Journal of Biology and Today's World

ISSN - 2322-3308

Endophytic Microbes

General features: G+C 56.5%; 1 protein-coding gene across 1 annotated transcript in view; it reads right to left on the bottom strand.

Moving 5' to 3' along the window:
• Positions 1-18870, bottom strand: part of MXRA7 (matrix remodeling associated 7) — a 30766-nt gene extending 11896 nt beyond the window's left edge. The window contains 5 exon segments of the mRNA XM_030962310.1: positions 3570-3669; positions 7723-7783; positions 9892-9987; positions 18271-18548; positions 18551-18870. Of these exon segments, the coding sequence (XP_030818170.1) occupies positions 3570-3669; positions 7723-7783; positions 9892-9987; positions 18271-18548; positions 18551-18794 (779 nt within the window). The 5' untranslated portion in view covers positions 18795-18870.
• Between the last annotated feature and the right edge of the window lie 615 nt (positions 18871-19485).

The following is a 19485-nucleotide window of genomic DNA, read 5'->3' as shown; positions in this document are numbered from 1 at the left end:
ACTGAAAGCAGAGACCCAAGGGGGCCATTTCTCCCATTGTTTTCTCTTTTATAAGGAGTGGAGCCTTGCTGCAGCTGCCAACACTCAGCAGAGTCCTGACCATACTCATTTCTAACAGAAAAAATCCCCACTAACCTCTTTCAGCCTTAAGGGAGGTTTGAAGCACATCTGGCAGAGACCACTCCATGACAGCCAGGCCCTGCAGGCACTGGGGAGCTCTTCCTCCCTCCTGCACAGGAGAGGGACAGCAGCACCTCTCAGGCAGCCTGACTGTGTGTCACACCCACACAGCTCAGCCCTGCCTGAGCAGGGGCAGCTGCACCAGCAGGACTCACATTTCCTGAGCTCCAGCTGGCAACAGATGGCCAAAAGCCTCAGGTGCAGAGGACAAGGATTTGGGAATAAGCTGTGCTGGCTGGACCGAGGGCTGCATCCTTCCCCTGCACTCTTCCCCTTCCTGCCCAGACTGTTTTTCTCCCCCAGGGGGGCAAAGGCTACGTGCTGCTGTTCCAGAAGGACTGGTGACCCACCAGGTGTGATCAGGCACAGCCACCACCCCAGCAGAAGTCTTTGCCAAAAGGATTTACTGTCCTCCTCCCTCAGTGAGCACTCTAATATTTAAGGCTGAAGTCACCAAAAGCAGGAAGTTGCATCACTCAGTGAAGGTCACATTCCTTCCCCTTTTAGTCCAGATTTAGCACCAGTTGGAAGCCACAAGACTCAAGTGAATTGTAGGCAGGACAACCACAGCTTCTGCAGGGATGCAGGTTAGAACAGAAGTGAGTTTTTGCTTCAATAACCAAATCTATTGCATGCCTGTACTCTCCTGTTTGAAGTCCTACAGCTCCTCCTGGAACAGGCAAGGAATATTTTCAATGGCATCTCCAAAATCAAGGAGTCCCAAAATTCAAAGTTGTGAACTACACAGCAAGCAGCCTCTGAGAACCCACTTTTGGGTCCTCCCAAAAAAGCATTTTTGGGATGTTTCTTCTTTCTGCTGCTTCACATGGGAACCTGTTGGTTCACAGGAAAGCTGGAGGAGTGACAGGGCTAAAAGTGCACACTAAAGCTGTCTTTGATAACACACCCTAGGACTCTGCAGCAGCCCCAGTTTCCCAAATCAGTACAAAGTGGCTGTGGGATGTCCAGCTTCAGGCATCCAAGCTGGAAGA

An endophyte is an endosymbiont, often a bacterium or fungus, that lives within a plant for a minimum of a part of its life cycle without causing apparent disease. Endophytes are ubiquitous and are found altogether species of plants studied to date; however, most of the endophyte/plant relationships aren't well understood. Some endophytes may enhance host growth, nutrient acquisition and improve the plant's ability to tolerate abiotic stresses, like drought, and reduce biotic stresses by enhancing plant resistance to insects, pathogens and herbivores. Endophytes could also be transmitted either vertically (directly from parent to offspring) or horizontally (among individuals). Vertically transmitted fungal endophytes are typically considered clonal and transmit via fungal hyphae penetrating the embryo within the host's seeds, while the reproduction of the fungi through asexual conidia or sexual spores results in horizontal transmission, where endophytes may spread between plants during a population or community.
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